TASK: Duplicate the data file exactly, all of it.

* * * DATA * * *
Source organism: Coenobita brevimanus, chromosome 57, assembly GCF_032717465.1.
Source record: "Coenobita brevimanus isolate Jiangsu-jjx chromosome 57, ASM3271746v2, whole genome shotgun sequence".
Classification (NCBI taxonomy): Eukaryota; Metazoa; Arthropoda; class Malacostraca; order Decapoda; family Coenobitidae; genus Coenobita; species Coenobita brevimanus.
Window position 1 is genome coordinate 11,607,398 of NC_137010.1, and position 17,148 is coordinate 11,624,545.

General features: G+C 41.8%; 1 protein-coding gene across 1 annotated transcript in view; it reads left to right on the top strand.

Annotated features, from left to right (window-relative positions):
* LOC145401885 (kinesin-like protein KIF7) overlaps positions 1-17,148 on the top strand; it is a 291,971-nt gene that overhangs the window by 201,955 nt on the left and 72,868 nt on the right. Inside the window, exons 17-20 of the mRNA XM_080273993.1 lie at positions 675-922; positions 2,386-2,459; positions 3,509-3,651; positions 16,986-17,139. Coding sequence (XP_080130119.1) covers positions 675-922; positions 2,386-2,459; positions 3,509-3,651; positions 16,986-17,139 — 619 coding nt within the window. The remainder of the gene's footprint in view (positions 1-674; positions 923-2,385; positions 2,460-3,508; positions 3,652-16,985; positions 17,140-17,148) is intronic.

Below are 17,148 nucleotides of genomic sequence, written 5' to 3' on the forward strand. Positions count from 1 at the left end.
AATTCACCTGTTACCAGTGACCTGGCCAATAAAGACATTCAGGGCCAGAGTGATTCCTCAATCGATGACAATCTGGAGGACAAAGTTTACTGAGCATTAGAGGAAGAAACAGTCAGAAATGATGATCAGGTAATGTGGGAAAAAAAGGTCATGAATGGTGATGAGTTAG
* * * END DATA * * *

Source organism: Coenobita brevimanus, chromosome 57, assembly GCF_032717465.1.
Source record: "Coenobita brevimanus isolate Jiangsu-jjx chromosome 57, ASM3271746v2, whole genome shotgun sequence".
Classification (NCBI taxonomy): Eukaryota; Metazoa; Arthropoda; class Malacostraca; order Decapoda; family Coenobitidae; genus Coenobita; species Coenobita brevimanus.
Window position 1 is genome coordinate 11,607,398 of NC_137010.1, and position 17,148 is coordinate 11,624,545.

General features: G+C 41.8%; 1 protein-coding gene across 1 annotated transcript in view; it reads left to right on the top strand.

Annotated features, from left to right (window-relative positions):
* LOC145401885 (kinesin-like protein KIF7) overlaps positions 1-17,148 on the top strand; it is a 291,971-nt gene that overhangs the window by 201,955 nt on the left and 72,868 nt on the right. Inside the window, exons 17-20 of the mRNA XM_080273993.1 lie at positions 675-922; positions 2,386-2,459; positions 3,509-3,651; positions 16,986-17,139. Coding sequence (XP_080130119.1) covers positions 675-922; positions 2,386-2,459; positions 3,509-3,651; positions 16,986-17,139 — 619 coding nt within the window. The remainder of the gene's footprint in view (positions 1-674; positions 923-2,385; positions 2,460-3,508; positions 3,652-16,985; positions 17,140-17,148) is intronic.

Below are 17,148 nucleotides of genomic sequence, written 5' to 3' on the forward strand. Positions count from 1 at the left end.
AATTCACCTGTTACCAGTGACCTGGCCAATAAAGACATTCAGGGCCAGAGTGATTCCTCAATCGATGACAATCTGGAGGACAAAGTTTACTGAGCATTAGAGGAAGAAACAGTCAGAAATGATGATCAGGTAATGTGGGAAAAAAAGGTCATGAATGGTGATGAGTTAG